Monday 3 March 1941
|British commando training during World War II.|
Western Front: British commandos are at sea en route to the Lofoten Islands on 3 March 1941. This is Operation Claymore, an attack on fish-oil plants at these islands in northern Norway. The Royal Navy task force is Operation Rebel. The British ships have not been spotted and are heading in to the islands from the west.
Italian/Greek Campaign: The Italians continue their aggressive operations in Greece, bombing Larissa north of Athens. The RAF shoots five of the bombers down. This attack adds insult to injury, as Larissa has been devastated by earthquakes recently.
The Greeks are looking forward to the British expeditionary force. However, issues of strategy continue. There are multiple proposed lines, with the Metaxas Line on the Bulgarian border, the Aliakhmon Line behind the Metaxas, and the Nestos Line. The Greeks refuse to contemplate any territorial losses, so they want to try to hold the most advanced lines, while the British are more realistic and believe only lines further back have any likelihood of holding.
To try to reach some kind of resolution to this disagreement, both Middle East Commander General Wavell and Lustreforce commander Henry Maitland Wilson fly in to Tatoi air field. They will meet with Anthony Eden and CIGS John Dill, who remain in Athens to address just this kind of issue. However, no agreement is possible, because the two allies have different priorities. In any event, the first convoy for Lustreforce is scheduled to leave Alexandria tomorrow.
East African Campaign: The British at Mescelit Pass make some tentative moves forward. The 1st Royal Sussex advance across the Anseba Road and reach the vicinity of Mendad. Other troops head toward Massawa. There is only scattered Italian opposition on the road to Massawa.
The Italians at the port of Massawa see the British approaching and know what that invariably means - the same thing that happened at Kismayu and Mogadishu. So, the captains of three Italian submarines - Archimede, Guglielmotti, and Ferraris - set out to run the British blockade into the Indian Ocean.
European Air Operations: RAF Bomber Command sends 71 bombers against Cologne (Koln) during the night. The Luftwaffe bombs Cardiff again with 47 bombers.
|"The railings being dismantled in Berkeley Square, Mayfair on 3 March 1941." © IWM (HU 57684).|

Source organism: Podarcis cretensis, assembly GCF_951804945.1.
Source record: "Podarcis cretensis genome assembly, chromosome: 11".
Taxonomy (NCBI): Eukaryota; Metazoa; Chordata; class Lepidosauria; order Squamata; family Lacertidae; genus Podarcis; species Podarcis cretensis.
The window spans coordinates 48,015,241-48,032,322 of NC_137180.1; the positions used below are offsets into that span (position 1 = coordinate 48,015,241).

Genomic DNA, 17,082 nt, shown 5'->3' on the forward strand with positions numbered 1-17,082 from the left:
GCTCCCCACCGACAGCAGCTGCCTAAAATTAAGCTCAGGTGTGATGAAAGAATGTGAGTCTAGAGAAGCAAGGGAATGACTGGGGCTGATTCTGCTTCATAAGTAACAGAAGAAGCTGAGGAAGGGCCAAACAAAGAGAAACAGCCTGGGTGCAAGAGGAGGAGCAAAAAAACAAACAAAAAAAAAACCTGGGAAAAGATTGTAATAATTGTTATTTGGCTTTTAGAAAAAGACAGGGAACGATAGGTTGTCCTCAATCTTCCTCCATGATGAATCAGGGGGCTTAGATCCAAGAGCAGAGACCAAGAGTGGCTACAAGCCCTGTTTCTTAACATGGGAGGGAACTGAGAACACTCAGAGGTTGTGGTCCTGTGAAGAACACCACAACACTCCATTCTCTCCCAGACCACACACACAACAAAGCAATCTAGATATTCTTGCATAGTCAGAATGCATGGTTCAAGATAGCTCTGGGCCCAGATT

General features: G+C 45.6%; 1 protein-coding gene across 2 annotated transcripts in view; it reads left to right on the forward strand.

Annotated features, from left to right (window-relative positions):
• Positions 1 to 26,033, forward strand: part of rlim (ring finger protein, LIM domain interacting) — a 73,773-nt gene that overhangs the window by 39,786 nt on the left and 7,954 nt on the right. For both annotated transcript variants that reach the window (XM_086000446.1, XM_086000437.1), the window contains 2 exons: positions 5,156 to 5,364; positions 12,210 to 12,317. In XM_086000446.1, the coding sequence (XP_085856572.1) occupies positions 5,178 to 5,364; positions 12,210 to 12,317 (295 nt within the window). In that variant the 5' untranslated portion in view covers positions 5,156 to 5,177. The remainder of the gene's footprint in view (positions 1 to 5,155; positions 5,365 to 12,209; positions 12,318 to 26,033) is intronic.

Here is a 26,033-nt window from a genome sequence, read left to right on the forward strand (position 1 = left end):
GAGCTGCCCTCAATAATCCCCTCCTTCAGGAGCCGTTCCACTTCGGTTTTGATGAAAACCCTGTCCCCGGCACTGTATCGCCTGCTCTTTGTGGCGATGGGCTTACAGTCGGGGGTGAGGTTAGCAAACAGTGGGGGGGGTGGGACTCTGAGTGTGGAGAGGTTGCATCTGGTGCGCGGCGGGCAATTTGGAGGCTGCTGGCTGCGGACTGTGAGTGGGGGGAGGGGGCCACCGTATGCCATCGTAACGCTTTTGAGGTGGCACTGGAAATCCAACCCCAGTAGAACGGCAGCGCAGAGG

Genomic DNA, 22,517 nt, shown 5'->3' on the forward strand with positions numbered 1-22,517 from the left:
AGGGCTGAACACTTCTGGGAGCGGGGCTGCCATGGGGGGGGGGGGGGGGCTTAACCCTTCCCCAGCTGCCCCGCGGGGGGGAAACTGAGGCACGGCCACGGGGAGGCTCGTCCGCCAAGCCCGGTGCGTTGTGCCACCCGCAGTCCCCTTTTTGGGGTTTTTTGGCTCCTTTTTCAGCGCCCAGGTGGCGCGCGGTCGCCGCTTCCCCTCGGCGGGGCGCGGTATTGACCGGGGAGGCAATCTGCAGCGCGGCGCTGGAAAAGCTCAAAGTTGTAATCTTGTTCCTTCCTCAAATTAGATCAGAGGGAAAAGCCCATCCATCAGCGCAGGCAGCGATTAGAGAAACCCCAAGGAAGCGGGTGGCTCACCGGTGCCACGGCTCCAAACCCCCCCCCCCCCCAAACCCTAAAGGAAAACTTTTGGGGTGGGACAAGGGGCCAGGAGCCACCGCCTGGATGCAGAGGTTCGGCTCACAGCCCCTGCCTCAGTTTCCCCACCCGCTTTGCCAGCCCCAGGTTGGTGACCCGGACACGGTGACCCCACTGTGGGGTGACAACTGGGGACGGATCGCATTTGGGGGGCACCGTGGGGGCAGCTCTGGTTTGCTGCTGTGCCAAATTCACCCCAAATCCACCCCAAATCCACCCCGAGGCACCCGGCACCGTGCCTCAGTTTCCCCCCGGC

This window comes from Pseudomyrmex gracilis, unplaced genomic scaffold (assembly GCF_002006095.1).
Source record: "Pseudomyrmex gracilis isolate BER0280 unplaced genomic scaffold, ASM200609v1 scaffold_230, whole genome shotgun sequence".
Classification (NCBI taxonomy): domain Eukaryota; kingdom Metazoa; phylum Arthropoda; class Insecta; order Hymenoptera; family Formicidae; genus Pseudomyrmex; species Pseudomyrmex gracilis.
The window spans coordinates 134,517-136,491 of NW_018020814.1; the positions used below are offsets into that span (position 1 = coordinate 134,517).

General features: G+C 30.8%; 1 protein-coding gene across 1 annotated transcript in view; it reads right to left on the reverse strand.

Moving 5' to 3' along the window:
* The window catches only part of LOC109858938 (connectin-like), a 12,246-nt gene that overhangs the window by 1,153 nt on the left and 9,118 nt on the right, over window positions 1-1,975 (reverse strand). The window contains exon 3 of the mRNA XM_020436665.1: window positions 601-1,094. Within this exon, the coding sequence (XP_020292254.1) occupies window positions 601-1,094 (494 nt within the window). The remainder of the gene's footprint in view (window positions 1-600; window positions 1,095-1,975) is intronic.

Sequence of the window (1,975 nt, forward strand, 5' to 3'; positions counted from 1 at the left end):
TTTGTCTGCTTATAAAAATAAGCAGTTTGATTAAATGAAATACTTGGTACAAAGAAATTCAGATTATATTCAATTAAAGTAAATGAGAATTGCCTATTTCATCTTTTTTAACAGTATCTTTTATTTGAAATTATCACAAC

Battle of the Atlantic: German heavy cruisers Gneisenau and Scharnhorst reach the vicinity of the Cape Verde Islands. Admiral Lütjens plans to intercept British convoys en route to and from Freetown. This is a major convoy route, with supplies for England flowing north and troop convoys heading south.
U-97 (Kptlt. Udo Heilmann) loses a man (Bootsmannsmaat, or Petty Officer, Artur Mei) overboard in the Bay of Biscay. Such incidents are very disheartening to the confined crews in U-boats.
U-124 (Kptlt. Georg-Wilhelm Schulz) is operating around the Canary Islands. Today, it refuels from German tanker Charlotte Schliemann. It will work in loose conjunction with Gneisenau and Scharnhorst, which now are in the same general area.
Royal Navy T-class submarine HMS Taku (Lt. John Frederick Beaufoy Brown, RN), on a passage from Holy Loch to Halifax, has been in trouble since 27 February due to weather damage. The aft hydroplanes have become locked in the vertical position due to wave damage, leaving the submarine immobile. Today, three Royal Navy ships (HMS Enchantress, Gladiolus and HMRT Salvonia) arrive. Salvonia after great difficulty takes the damaged submarine in tow to Londonderry.
The Luftwaffe bombs and sinks 275 ton Royal Navy trawler HMT Cobbers off Lowestoft. There are 9-11 deaths, including Skipper L. Turner RNR, of her 15-man crew.
The Luftwaffe (KG 27 Heinkel He 111) bombs and disables 866 ton British freighter Port Townsville in St. George's Channel. There are two deaths, and the Port Townsville eventually sinks.
The Luftwaffe bombs and sinks Royal Navy 5 ton auxiliary yacht HMY Tiny while at dock at Sutherland.